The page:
Highland Public Library selling engraved paving bricks to raise funds for new library

The new Highland Library will have a personalized engraved brick walkway. These bricks will become part of the permanent structure and are a great way to honor your family, remember a loved one or show support for the library. Check out samples of the bricks on March 9 at the LuLaRoe multi-consultant sale being held to support the library. Pictured is Caitlyn Stever, the young adult Programming Librarian at the Highland Library. (photo by Lauren Thomas)

I’s been two years this month since voters in Highland approved a bond of up to $4.8 million to build a new library on an empty lot at 7 Elting Place in Highland. The project has benefitted from grants, including $450,000 secured by state Senator George Amedore ($200,000) and state Assemblyman Frank Skartados ($250,000), awarded through a state and municipal grant program that provides funding to help localities with capital projects and infrastructure improvements. But fundraising is still an ongoing concern in order to lower taxpayer obligation to the greatest extent. To that end, the Highland Library board has come up with a way that supporters of the library can contribute to its construction and have a lasting legacy in the community at the same time.

The new library will feature a walkway made of personalized, engraved paving bricks. They will be a permanent part of the property and a lasting way to honor one’s loved ones and show support for the project and community.


Bricks are available for sale now at the library’s website, HighlandLibrary.org, and through the PolarEngraving.com website of the company making the bricks.

The cost for individuals is $75 for a four-inch by eight-inch tan brick with text only or $100 with clip art added (images of pets or an American flag, for example). An eight-inch-square tan brick is $150 with text only or $200 with clip art. Business have the option of purchasing a 12-inch-square brick with text or business logo for $500. A souvenir four-inch by four-inch replica tile, an exact replica of the brick, may be purchased for an additional $10.

Bricks will be located on the walkway surrounding and leading up to the flagpole at the new location.

Those wishing to preview what the bricks will look like may attend an event held on Thursday, March 9 at the Presbyterian Church Hall (next door to the current library) at 26 Church Street from 5:30-8:30 p.m. Samples of the paving bricks will be available to see with order forms provided. Consultants for the LuLaRoe “simply comfortable” clothing line of knit tops, bottoms, dresses and leggings are coordinating the event, and will be on hand to sell their garments with a portion of sales going to support the library. Baked goods will also be available for purchase from the Friends of the Highland Library group.

According to library director Julie Kelsall-Dempsey, spring on the horizon means construction on the new library will begin again soon. Construction was shut down for the month of February, and while a lot of the site work was accomplished before then, she said, the concrete footings weren’t all poured, so that will be the first thing tackled.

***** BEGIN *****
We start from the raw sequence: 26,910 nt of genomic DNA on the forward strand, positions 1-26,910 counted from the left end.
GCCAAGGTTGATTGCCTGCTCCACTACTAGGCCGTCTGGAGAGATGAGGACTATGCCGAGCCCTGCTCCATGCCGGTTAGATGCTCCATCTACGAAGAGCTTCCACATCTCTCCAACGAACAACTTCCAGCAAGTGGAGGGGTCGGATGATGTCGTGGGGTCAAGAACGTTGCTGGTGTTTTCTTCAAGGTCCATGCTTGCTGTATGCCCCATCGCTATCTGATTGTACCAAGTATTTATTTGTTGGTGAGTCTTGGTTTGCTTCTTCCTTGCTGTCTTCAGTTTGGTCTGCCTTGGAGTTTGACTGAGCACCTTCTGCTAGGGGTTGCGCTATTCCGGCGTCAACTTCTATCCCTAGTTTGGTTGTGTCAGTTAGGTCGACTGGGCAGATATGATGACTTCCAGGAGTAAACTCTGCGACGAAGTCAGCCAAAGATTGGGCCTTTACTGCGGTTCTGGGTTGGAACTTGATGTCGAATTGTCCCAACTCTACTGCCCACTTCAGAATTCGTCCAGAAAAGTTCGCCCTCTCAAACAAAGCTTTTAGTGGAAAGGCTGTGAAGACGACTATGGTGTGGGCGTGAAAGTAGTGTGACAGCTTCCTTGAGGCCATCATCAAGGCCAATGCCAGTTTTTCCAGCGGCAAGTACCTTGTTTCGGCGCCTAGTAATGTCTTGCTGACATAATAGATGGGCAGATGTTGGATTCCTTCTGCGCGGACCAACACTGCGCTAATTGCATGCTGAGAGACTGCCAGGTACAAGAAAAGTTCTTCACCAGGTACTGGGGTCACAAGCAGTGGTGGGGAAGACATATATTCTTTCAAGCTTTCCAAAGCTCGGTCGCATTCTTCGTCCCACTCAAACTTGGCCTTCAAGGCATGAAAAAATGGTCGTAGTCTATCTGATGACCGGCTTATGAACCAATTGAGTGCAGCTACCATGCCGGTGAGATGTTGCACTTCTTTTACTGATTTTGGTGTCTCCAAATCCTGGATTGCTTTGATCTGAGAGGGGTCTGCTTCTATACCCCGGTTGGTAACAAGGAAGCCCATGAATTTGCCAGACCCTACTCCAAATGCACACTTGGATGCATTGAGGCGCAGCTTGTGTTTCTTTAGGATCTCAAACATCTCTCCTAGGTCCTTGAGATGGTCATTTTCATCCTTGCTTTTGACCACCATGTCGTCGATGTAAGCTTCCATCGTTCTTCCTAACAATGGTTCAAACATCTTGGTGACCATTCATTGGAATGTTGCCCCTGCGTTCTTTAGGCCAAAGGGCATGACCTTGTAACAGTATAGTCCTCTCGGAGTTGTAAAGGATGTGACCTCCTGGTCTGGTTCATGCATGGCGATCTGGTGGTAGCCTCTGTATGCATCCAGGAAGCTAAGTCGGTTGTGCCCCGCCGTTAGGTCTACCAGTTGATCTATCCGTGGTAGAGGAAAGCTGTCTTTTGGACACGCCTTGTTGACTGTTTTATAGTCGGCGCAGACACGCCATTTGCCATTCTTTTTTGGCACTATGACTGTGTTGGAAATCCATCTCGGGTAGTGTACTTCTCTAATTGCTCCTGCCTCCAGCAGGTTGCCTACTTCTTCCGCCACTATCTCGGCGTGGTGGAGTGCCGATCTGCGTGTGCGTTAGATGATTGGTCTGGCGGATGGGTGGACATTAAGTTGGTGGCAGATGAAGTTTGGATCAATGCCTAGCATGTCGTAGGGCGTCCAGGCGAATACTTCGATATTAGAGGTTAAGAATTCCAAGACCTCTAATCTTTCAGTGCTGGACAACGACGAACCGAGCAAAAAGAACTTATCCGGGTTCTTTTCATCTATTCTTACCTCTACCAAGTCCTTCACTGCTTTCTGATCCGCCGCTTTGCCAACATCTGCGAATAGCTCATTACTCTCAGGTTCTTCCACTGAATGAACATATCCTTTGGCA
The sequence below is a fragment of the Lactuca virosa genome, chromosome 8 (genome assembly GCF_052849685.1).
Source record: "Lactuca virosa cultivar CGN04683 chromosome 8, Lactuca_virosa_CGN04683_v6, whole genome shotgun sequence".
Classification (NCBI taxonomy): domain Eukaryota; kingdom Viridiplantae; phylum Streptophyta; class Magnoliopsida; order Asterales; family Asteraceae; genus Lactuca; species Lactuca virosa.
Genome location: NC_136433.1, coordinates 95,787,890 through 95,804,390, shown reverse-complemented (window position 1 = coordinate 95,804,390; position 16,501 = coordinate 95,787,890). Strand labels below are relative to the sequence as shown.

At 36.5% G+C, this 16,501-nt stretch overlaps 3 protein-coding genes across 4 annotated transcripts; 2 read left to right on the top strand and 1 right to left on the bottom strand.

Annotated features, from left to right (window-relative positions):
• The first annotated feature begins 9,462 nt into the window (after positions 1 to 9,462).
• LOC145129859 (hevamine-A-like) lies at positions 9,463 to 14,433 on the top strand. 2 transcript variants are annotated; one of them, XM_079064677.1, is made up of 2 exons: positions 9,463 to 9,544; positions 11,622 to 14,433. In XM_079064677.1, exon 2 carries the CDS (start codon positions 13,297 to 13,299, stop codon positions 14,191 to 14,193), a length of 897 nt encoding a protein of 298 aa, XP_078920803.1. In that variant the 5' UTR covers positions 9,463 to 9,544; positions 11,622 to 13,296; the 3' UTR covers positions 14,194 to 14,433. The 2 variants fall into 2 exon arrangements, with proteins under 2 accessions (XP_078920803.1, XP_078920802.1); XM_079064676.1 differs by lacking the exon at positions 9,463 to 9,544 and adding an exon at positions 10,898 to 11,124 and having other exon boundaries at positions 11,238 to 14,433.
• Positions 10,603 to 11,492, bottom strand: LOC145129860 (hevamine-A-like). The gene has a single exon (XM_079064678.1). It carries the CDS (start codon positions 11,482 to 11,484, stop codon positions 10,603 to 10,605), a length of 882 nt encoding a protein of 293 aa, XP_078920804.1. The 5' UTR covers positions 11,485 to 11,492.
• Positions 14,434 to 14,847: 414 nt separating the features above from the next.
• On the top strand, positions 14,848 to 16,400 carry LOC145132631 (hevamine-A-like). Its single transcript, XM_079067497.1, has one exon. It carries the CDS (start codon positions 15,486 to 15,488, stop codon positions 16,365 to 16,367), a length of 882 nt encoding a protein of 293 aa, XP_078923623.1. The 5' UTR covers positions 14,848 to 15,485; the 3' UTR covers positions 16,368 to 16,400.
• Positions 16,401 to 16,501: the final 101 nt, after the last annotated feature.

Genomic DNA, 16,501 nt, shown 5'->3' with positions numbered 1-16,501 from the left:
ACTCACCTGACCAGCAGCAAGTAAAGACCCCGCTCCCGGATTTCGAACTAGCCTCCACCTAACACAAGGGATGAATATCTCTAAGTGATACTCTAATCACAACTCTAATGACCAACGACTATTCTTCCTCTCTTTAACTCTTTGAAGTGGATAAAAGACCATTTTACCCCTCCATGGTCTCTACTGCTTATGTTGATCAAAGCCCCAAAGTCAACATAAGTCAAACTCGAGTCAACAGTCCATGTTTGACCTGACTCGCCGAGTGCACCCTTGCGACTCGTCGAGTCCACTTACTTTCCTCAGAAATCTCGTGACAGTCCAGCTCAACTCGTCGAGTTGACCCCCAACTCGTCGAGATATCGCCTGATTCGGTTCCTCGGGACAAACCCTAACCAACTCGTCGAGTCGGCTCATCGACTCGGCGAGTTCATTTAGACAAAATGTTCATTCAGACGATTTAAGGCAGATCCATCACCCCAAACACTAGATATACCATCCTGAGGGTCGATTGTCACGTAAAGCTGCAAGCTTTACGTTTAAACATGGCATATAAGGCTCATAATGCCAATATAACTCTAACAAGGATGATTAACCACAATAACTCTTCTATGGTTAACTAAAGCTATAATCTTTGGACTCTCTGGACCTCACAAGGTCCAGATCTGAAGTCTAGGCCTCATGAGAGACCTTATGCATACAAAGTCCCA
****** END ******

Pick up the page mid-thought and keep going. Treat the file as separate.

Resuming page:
The library design by the architectural firm of Butler Rowland Mays Architects LLP will feature a reading porch at its entrance and a community room that can be cordoned off from the rest of the library and used during off-hours. Lead architect Paul Mays collaborated with library trustees and administrators from the beginning of the design process to solicit suggestions from residents through a series of community workshops. The firm specializes in library design developed with input from the communities they serve.

In Highland, residents expressed the desire for a library that will serve as a “hub” for the community with ample parking, handicapped access, comfortable seating, an increase in the collections, a community meeting room, a good children’s area, a teen space, display cases for art and local history, accommodation for technology and covered outdoor space.

The lot at 7 Elting Place is wooded, with a natural screening of mature trees that will be left in place to shield the neighbors. Additional plantings will also serve that purpose and trees will be planted in islands in the 34-vehicle parking area, providing visual unity with the mostly residential area. Lighting for the parking lot will be minimal and close to the ground to minimize light pollution spreading to the neighbors.

Entrance to the property is controlled for vehicular and pedestrian safety, with handicapped parking located right against the building without any need for exiting drivers or passengers to walk in front of traffic. A drop-off zone is located against the building just past the handicapped parking for the same reason.

The 10,250-square-foot building is designed so that as the community grows, so can the library, expanding back onto the 2.16-acre site without impacting the additional parking to be located at the back of the property. The parcel of land was purchased from the Archdiocese of New York for $125,000, with the advantage of already having been off the tax rolls, keeping taxpayer impact stable. The location is two-tenths of a mile from the library’s current location at 30 Church Street, where the 100-year-old Highland Public Library has been housed since February of 1930. The structure was deemed beyond economic feasibility to renovate. The building will be put up for sale with profits to act as a source of revenue for the new library.

Alan Barone of the Barone Construction Group of Highland is managing the work.

Visit the library’s website for more information at www.highlandlibrary.org.

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